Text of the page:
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Tag / anime

Paint Her Deeper: Soolagna Majumdar’s “Marge Simpson Anime”

Gwen pulled the stack of letters out of their mailbox, and immediately caught sight of the yellowed envelope. A contrast not only due to its color and size, but also by its decoration: tiny stickers of a dinosaur, a fish, a llama, and a teddy bear surrounded their handwritten address. The package – the stamps indicated it had come from Australia – was addressed to Dania.

Near the bottom was a hand-drawn mouse creature, with a speech bubble reading “Do Not Bend Please.” Gwen flattened the package against the wall, soothing out the wrinkles that had formed after the envelope was shoved into their mailbox. The damage controlled, as much as it could be, she carried the mail into the house.

“Dania, you have a package,” Gwen called, dropping the package onto the center table of their living room. “Did you order something from Australia?”

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Acting Your Age: Takashi Nakamura’s “Pītā Pan No Bōken”

Dania emerged from her room and immediately stared at Eleanor.

“What?”

“You didn’t tell me…” Dania began, walking further into the room, “that there was a Daddy Long Legs anime, too!”

Eleanor exhaled. “Oh, yeah. There is.”

The ads for the show, Watashi No Ashinaga Ojisan, had run at the conclusion of the last few episodes of Pītā Pan No Bōken. This was in lieu of the show’s traditional, “Next Week On…” ending, for fear of spoiling what would happen next.

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Away In A Manger: Satoshi Kon’s “Tokyo Godfathers”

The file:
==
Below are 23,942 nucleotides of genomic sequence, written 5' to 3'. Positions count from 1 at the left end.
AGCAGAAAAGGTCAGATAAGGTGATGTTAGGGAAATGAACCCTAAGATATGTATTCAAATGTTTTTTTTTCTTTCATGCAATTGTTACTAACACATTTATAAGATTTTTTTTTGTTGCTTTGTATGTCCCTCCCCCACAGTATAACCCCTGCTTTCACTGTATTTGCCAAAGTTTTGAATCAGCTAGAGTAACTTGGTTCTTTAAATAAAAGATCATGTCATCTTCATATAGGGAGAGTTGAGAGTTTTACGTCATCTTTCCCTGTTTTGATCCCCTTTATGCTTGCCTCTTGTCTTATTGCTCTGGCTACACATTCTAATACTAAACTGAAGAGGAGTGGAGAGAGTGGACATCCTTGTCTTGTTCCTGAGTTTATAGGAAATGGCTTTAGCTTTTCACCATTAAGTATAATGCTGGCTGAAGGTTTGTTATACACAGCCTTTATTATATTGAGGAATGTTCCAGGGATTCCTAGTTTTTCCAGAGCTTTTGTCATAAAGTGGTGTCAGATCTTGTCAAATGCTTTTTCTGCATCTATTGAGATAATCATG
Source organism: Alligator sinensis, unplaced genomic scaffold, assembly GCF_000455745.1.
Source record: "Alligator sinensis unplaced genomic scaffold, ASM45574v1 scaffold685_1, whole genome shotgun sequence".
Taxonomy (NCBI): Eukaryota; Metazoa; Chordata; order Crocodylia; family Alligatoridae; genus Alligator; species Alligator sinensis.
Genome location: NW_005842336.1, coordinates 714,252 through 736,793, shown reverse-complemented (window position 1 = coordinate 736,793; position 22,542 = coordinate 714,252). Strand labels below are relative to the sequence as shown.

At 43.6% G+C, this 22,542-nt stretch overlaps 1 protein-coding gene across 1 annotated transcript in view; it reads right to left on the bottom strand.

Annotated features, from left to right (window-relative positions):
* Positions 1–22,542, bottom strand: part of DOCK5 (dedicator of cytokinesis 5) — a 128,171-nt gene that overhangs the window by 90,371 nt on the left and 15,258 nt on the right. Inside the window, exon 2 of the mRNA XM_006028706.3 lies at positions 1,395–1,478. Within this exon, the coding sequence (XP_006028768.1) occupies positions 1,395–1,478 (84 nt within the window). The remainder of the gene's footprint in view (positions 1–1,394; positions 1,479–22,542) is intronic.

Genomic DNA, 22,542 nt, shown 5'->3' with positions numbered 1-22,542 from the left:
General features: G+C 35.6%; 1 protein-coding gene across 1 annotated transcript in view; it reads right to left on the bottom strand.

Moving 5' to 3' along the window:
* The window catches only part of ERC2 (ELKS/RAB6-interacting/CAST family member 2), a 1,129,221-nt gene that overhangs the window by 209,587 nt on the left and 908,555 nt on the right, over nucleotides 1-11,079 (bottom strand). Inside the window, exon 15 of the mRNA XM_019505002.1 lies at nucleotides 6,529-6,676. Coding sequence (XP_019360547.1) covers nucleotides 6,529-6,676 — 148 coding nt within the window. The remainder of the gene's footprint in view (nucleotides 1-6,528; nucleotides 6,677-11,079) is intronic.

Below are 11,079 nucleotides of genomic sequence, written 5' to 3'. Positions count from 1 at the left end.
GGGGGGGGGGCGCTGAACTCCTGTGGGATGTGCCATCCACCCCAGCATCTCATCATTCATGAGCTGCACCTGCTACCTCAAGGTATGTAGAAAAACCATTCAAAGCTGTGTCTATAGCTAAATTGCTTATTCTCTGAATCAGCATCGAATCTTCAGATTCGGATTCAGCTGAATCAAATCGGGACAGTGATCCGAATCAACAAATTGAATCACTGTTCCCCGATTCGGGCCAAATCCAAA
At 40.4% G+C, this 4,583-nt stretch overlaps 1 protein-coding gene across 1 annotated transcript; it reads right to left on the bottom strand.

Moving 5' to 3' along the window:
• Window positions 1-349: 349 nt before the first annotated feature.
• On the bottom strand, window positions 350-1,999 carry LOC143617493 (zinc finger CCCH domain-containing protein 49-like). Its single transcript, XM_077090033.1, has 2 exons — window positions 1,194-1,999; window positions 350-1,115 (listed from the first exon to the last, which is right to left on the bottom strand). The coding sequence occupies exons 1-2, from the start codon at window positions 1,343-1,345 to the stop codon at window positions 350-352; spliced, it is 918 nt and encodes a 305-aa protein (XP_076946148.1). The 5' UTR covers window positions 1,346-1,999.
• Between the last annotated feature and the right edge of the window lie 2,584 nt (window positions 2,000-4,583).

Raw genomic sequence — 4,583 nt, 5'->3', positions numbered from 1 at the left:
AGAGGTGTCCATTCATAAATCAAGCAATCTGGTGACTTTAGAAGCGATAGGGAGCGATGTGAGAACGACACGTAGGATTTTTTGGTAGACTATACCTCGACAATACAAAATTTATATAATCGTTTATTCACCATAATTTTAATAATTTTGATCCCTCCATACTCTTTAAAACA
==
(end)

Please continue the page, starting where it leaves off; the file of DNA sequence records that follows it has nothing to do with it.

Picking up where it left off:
Meet the Hanslick Girls: Gwen, Eleanor and Dania. Created by writer Zach Barr, they are a trio of friends who are always out experiencing the best of entertainment. Be it plays, films, concerts, exhibits, or games, they’ve learned that the arts are best when experienced together. They may not have the same opinions, but their conversations tend to make for an entertaining read. To celebrate Christmas Day, the Girls take a look at one of the more unconventional holiday specials: a 2003 film about family, faith, and second chances. Let’s hear what they had to say…

 

“That’s a…rather contrived note to end the movie on.”

“I’m satisfied,” Eleanor said, watching as the credits rolled by to a reggae-like cover of “Ode To Joy” – which perhaps had something to do with New Year’s Eve, but in practice seemed an odd choice.

“Huh,” Dania grunted. The film was her recommendation – she had grow up watching the unconventional holiday movie, and had wanted to share it with her friends. She was lucky to find a version with good subtitles online. The film lost something without its powerful original voice actors – even in a foreign language, the passion of their delivery helped the movie spring to life.

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